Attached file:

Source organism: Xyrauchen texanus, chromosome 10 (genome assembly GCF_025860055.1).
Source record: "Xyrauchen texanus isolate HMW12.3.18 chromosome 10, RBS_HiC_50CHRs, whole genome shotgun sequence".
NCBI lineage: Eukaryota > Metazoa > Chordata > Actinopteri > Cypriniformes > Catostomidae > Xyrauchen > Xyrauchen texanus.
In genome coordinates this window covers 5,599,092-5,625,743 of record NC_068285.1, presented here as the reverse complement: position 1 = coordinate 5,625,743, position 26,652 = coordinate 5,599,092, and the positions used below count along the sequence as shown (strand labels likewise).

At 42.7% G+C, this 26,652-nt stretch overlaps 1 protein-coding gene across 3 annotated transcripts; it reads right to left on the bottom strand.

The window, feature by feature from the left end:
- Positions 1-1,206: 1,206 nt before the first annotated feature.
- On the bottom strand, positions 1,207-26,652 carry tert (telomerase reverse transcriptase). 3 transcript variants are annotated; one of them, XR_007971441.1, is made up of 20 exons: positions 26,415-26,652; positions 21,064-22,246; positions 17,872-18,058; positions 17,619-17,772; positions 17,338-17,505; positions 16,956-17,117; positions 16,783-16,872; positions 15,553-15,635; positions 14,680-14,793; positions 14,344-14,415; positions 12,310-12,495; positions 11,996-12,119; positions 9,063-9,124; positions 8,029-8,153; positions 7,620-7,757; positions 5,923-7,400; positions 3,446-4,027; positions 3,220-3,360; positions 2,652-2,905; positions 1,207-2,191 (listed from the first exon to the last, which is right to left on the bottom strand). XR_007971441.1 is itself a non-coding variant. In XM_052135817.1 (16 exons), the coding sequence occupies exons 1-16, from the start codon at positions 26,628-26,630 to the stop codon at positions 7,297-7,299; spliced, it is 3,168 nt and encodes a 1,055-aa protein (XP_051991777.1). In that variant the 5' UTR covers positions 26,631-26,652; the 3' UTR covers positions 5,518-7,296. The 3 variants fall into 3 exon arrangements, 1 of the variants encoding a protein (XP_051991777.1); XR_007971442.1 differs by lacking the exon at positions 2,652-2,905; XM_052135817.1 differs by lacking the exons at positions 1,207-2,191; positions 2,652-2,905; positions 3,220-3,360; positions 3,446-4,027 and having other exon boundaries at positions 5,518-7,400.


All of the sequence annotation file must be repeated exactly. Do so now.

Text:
Source organism: Xyrauchen texanus, chromosome 10 (genome assembly GCF_025860055.1).
Source record: "Xyrauchen texanus isolate HMW12.3.18 chromosome 10, RBS_HiC_50CHRs, whole genome shotgun sequence".
NCBI lineage: Eukaryota > Metazoa > Chordata > Actinopteri > Cypriniformes > Catostomidae > Xyrauchen > Xyrauchen texanus.
In genome coordinates this window covers 5,599,092-5,625,743 of record NC_068285.1, presented here as the reverse complement: position 1 = coordinate 5,625,743, position 26,652 = coordinate 5,599,092, and the positions used below count along the sequence as shown (strand labels likewise).

At 42.7% G+C, this 26,652-nt stretch overlaps 1 protein-coding gene across 3 annotated transcripts; it reads right to left on the bottom strand.

The window, feature by feature from the left end:
- Positions 1-1,206: 1,206 nt before the first annotated feature.
- On the bottom strand, positions 1,207-26,652 carry tert (telomerase reverse transcriptase). 3 transcript variants are annotated; one of them, XR_007971441.1, is made up of 20 exons: positions 26,415-26,652; positions 21,064-22,246; positions 17,872-18,058; positions 17,619-17,772; positions 17,338-17,505; positions 16,956-17,117; positions 16,783-16,872; positions 15,553-15,635; positions 14,680-14,793; positions 14,344-14,415; positions 12,310-12,495; positions 11,996-12,119; positions 9,063-9,124; positions 8,029-8,153; positions 7,620-7,757; positions 5,923-7,400; positions 3,446-4,027; positions 3,220-3,360; positions 2,652-2,905; positions 1,207-2,191 (listed from the first exon to the last, which is right to left on the bottom strand). XR_007971441.1 is itself a non-coding variant. In XM_052135817.1 (16 exons), the coding sequence occupies exons 1-16, from the start codon at positions 26,628-26,630 to the stop codon at positions 7,297-7,299; spliced, it is 3,168 nt and encodes a 1,055-aa protein (XP_051991777.1). In that variant the 5' UTR covers positions 26,631-26,652; the 3' UTR covers positions 5,518-7,296. The 3 variants fall into 3 exon arrangements, 1 of the variants encoding a protein (XP_051991777.1); XR_007971442.1 differs by lacking the exon at positions 2,652-2,905; XM_052135817.1 differs by lacking the exons at positions 1,207-2,191; positions 2,652-2,905; positions 3,220-3,360; positions 3,446-4,027 and having other exon boundaries at positions 5,518-7,400.